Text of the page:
Aspergers is a condition on the “autism spectrum” that generally
encompasses high functioning children with autistic tendencies. A
child with Aspergers can have difficulty in school because – since he
fits in so well – many adults may miss the fact that he has a diagnosis.
When these children display symptoms of their disorder, they may be
seen as defiant or disruptive. When teaching Aspergers students, a
teacher should be aware of their special needs and accommodate
both her classroom and teaching strategy to support the students’
special needs.

Aspergers is a label – but a label is never helpful unless it helps you
better support the student. Knowing what works and how to program
is key.  In
The Complete Guide to Teaching Students with Aspergers
and High-Functioning Autism
, teachers will obtain an in-depth
understanding of what an Aspergers student needs and how to
support him or her.
Are you setting-up your Aspergers student for success?  
Use the following checklist to see where your areas of strengths and weaknesses are:

1.        Are your activities engaging and motivating for the Aspergers student?
2.        Are your objectives, routines and rules clearly understood by him or her?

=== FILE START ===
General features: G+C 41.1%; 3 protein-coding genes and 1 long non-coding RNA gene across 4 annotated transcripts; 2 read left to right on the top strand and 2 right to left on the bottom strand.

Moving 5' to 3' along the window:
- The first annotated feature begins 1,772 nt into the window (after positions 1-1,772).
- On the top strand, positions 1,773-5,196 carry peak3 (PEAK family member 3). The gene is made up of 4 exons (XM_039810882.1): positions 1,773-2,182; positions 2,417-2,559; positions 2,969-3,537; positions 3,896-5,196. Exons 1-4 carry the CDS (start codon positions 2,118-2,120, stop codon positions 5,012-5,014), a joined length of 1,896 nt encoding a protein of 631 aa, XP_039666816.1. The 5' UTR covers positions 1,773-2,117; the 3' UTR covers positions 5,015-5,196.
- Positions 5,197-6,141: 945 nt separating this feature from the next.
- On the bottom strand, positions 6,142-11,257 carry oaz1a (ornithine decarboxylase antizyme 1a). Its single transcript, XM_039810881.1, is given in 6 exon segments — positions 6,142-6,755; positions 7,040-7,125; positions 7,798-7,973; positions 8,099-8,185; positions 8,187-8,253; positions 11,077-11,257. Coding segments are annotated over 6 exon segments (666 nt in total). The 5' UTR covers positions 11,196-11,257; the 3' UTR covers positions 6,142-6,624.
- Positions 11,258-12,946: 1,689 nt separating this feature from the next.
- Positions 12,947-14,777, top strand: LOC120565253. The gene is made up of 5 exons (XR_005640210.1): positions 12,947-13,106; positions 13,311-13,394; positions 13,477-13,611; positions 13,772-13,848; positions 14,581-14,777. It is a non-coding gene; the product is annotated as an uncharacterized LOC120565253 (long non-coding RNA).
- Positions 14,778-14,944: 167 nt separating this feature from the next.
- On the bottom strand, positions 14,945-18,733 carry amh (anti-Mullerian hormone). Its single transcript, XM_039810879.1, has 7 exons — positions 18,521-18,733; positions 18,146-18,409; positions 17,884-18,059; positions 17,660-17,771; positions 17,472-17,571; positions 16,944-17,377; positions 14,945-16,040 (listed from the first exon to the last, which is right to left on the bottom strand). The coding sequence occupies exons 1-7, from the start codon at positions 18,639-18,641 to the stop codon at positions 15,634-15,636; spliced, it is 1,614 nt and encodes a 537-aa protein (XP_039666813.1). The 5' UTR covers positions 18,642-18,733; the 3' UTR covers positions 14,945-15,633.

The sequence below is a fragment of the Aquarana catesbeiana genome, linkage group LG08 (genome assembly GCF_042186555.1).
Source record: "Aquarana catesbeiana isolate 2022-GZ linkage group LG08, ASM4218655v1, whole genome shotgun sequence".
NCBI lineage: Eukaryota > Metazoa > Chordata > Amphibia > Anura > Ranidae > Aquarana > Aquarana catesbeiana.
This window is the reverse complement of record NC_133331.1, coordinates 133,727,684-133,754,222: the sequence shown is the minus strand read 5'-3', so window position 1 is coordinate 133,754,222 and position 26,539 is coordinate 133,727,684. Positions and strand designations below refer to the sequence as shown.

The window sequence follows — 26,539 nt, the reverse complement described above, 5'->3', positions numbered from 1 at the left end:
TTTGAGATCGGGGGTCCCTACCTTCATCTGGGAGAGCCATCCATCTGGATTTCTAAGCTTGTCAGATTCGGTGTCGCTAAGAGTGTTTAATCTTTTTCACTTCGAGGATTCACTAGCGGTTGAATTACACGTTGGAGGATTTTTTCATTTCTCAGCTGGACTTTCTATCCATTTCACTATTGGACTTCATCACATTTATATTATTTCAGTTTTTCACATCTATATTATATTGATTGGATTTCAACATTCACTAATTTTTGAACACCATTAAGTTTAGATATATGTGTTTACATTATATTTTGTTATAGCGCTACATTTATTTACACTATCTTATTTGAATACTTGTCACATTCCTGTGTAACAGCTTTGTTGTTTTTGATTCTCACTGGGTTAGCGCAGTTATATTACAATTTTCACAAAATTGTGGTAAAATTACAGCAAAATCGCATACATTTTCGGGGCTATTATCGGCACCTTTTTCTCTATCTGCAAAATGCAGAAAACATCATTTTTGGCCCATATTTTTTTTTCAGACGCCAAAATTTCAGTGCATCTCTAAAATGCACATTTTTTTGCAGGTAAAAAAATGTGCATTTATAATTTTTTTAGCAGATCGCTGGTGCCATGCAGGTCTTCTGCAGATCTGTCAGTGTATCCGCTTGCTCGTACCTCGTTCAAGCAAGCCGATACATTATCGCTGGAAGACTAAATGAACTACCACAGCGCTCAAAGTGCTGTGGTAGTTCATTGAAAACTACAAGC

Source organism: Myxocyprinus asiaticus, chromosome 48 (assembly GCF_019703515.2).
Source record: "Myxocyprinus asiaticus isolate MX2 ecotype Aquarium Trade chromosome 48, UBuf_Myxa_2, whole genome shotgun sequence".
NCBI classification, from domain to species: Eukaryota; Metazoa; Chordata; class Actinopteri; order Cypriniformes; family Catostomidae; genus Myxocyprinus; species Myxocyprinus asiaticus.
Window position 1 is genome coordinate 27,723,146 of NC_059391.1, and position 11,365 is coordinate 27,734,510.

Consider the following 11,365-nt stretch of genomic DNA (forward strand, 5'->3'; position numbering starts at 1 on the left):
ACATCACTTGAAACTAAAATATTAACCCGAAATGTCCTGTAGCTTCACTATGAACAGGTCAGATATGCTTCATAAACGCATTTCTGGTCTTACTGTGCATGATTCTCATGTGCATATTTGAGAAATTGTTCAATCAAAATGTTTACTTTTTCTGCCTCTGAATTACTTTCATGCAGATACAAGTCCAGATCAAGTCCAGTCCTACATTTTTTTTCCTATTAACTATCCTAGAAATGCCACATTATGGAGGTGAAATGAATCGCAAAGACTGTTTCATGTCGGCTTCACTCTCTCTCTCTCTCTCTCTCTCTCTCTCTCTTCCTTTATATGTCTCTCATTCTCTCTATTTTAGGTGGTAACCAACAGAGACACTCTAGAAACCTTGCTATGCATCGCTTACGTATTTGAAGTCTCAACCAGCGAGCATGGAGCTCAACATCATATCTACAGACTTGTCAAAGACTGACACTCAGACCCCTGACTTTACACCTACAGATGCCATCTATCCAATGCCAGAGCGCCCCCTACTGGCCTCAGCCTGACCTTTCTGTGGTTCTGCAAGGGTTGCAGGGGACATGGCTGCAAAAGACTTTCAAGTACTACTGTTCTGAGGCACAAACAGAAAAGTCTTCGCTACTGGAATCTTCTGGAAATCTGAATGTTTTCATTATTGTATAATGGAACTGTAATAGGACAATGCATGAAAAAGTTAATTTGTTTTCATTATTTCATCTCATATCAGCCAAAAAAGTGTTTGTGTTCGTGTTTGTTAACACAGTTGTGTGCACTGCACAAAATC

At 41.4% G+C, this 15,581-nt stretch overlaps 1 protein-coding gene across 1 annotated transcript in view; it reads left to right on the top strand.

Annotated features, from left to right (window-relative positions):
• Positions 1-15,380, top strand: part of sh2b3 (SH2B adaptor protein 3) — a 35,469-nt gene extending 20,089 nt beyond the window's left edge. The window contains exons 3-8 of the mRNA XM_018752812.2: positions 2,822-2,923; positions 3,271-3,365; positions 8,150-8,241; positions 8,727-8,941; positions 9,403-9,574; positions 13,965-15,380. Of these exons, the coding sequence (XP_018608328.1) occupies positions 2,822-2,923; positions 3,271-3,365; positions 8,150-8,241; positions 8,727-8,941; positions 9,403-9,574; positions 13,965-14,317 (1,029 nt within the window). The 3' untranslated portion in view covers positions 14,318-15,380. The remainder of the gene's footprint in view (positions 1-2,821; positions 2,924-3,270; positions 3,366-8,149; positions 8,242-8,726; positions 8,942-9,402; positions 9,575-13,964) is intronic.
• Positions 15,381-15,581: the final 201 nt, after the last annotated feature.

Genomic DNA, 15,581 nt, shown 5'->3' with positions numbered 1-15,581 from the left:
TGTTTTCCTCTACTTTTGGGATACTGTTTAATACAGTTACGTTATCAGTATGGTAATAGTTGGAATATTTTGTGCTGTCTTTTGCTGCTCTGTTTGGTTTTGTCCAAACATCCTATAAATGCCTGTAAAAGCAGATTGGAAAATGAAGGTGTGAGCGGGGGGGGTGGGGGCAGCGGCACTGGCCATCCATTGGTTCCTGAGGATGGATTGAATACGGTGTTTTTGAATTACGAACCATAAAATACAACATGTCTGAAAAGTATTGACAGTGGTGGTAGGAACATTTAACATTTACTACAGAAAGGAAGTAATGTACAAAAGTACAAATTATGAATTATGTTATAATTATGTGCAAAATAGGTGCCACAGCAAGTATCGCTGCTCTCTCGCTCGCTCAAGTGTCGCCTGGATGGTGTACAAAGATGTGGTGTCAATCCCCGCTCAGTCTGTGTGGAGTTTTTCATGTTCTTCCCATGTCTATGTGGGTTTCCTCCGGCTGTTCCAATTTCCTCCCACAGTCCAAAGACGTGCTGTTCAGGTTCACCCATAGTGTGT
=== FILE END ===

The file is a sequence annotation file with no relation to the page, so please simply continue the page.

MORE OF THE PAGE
3.        Are your rules and routines posted clearly and stated positively?
4.        Do you always demonstrate respect for the student and value his contributions?
5.        Do you ensure you have her attention before starting?
6.        Do you give instructions and directions at the child’s level of need?
7.        Do you have a variety of rewards and consequences that are well known by the Aspergers student?
8.        Do you have smooth transitions from one subject to another and when students return from recess or lunch?
9.        Do you pause when he/she interrupts?
10.      Do you promote self-esteem and confidence?
11.      Do you remember to have fun with her/him and provide humor when the opportunity presents itself?
12.      Have you considered the child’s learning style?
13.      Is your Aspergers student able to cope with assigned tasks?

If you can answer ‘yes’ to these questions, your teaching plan will be very successful with the Aspergers student.
If you answered ‘no’ to the items on this list, look toward improving that specific area.
The Complete Guide to Teaching
Students with Aspergers and
High-Functioning Autism
is a
downloadable eBook designed
to assist teachers in developing
a set of teaching strategies
specific to the Aspergers student.

Teaching strategies specific to the Aspergers condition
are essential for any teacher with an Aspergers student.